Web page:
The monthly consumer confidence ratings published by the British Retail Consortium have not made for pretty reading in recent months. Time after time, the announcement has seen retail sales slide. It’s presenting a gloomy picture for an industry still finding its feet after years of pandemic adjustments.  

Yet, as we approach peak season, companies need to take proactive steps to ensure they minimise the impacts of the cost-of-living squeeze. Maintaining the straight and narrow of steady investment in customer acquisition and cost cuts during retail holidays, provides a solid consensus strategy of how to approach the upcoming retail season. However, it is at times of consumer anxiety and increased economic uncertainty when new battlegrounds emerge. This is precisely the time where investment in customer experience matters most. 

A retention strategy led by high quality customer service

Firstly, through periods of high inflation, retail businesses spend relatively more to acquire each new customer. Each pound spent goes less far in getting customers through the door, and even when they are, shoppers are increasingly wary to make purchases beyond the essential. For many retailers, devoting resources to customer acquisition via online engagement channels is an unpreventable business cost. Yet, that does not take away from the fact that a higher quality customer experience can make this investment go further and prevent wasted resources attracting customers who will not come back.  

an image of a company tiring to retain its customers

The secret is retention. However, this is something that is only embedded by ensuring customers have the best possible experience when they order with a brand online. The last thing any retail brand should want is to devote resources and money to acquiring a customer, only to see them never return due to a poor delivery, return or order experience. The steps to mitigate against this risk are relatively simple, ranging from a personalised returns portal to consistent communication regarding an order and its status. 

Delivery delays and parcel damage are sometimes unavoidable features of ordering items online. Yet this is not the origin of consumer angst. Rather it is the fact that too many retailers, brands, and others responsible for the delivery of the items forget the basics when it comes to high quality communication and a commitment to order resolution. As a result, brands risk losing customers who are now fed up with the uncertainty and anxiety that comes with placing orders online. This is a serious misstep when trying to maximise retention and ensure investment in customer acquisition goes as far as possible.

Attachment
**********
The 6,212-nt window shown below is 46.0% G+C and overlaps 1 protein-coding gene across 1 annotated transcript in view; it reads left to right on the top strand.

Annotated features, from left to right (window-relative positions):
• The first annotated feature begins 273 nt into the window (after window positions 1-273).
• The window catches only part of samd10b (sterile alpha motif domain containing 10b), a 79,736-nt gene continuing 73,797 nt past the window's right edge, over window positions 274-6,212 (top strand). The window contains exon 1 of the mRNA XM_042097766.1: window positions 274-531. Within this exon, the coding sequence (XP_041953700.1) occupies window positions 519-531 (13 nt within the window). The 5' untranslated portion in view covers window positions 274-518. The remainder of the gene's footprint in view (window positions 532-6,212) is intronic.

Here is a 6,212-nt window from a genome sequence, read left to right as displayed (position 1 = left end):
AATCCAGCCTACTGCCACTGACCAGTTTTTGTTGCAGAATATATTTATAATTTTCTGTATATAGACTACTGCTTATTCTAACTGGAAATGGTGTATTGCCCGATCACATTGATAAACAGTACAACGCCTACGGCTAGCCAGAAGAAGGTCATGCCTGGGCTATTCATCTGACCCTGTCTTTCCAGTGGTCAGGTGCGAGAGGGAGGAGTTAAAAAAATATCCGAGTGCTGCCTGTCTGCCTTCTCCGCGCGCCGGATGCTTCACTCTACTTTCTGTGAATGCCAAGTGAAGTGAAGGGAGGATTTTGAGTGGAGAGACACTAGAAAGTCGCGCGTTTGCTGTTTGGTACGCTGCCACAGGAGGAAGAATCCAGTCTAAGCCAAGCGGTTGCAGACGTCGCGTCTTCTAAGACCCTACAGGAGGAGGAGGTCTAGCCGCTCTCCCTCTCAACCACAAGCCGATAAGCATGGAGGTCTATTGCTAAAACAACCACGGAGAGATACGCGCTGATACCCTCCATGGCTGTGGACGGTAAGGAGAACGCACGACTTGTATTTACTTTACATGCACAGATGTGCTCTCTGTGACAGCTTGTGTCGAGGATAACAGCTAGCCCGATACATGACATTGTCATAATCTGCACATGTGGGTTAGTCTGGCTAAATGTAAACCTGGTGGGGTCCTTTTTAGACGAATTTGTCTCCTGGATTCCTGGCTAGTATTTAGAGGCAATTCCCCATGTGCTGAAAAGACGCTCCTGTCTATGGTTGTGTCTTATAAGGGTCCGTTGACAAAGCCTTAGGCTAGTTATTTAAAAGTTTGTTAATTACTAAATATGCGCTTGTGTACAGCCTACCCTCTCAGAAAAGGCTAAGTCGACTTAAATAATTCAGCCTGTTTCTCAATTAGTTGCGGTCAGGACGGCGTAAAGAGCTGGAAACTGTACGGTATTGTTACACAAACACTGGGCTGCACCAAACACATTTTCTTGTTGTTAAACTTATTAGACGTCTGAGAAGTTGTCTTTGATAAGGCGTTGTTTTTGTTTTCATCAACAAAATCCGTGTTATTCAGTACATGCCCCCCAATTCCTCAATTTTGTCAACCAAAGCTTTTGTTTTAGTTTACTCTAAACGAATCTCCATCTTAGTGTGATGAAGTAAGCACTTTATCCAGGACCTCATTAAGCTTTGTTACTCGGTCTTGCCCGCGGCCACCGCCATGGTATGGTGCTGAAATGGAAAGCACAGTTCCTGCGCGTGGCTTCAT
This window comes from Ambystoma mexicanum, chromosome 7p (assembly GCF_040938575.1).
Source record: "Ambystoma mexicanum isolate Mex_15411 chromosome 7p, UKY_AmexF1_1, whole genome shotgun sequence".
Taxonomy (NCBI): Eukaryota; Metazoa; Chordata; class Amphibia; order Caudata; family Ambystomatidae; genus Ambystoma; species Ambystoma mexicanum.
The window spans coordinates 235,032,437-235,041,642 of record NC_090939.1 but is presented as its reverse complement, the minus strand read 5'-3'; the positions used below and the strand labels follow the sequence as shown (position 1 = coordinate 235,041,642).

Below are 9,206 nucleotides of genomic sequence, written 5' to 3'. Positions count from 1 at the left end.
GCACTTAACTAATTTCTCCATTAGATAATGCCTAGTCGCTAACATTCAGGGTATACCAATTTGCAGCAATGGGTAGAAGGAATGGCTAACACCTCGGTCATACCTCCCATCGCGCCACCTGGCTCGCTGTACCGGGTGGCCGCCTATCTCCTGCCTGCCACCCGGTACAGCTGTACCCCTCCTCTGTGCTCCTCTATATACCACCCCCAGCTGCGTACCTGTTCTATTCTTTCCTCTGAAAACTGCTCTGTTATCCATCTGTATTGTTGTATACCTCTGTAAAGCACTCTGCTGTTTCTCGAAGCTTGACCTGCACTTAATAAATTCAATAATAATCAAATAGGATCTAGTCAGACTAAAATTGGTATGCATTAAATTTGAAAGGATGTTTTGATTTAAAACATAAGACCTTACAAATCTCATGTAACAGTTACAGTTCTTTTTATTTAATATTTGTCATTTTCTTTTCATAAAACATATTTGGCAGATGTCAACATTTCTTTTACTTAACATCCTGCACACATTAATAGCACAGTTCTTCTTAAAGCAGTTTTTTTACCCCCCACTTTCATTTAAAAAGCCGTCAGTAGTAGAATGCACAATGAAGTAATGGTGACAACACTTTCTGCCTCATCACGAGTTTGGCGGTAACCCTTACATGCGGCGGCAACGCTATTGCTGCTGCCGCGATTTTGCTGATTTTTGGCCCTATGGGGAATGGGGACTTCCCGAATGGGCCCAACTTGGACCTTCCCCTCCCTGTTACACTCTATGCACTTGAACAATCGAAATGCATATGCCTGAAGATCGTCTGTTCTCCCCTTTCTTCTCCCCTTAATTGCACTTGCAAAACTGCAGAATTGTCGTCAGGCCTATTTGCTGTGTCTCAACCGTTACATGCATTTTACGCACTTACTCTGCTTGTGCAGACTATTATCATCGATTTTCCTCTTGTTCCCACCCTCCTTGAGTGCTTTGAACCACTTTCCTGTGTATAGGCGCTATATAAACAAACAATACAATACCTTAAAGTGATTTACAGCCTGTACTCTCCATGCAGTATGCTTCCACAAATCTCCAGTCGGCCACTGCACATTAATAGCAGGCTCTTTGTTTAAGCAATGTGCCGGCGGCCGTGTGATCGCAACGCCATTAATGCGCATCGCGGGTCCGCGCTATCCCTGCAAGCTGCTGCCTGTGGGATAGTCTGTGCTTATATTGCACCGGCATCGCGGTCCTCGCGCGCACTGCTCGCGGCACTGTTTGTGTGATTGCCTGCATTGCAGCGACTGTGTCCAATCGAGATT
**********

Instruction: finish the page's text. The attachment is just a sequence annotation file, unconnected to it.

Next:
Simple steps make a big difference

Despite the current uncertainty amongst UK consumers and the widespread hesitation to commit to consistent purchases, recent parcelLab research indicates that simple steps can ease customer reservations in a profound way. 

The study looked at the measurable effect that an improved customer experience in the order and delivery process had on consumers’ willingness to order online. In other words, we examined how much more likely processes likely proactive communication, improved order flexibility and a commitment to order resolution made consumers to purchase goods online.  

We found that over half (52%) of British shoppers think real time updates and order tracking via an app or website would encourage them to order items for home delivery. What’s more, nearly a third (31%) said they’re more likely to shop online if there was a commitment to order resolution should the package not arrive on time.  

These steps are simple in the sense that they are low cost and high reward. They show customers that care is taken in the order process and there is an appreciation that each and every purchase matters to the people who make them. What unites them is attention to the continuing of value of good customer experience, even after consumer has hit the purchase button.  

For forward thinking brands and retailers there is an opportunity to implement measures that will drive a positive impact on consumer trust, and this will have long term benefits when it comes to retention. Demonstrating clear commitments to meeting delivery needs, as well as proactive personalised customer communication will help set retailers apart from the competition, ensuring their brand value is not tied to the performance of the delivery companies alone, and ultimately drive customer retention. In times of economic difficulty this can make all the difference.  

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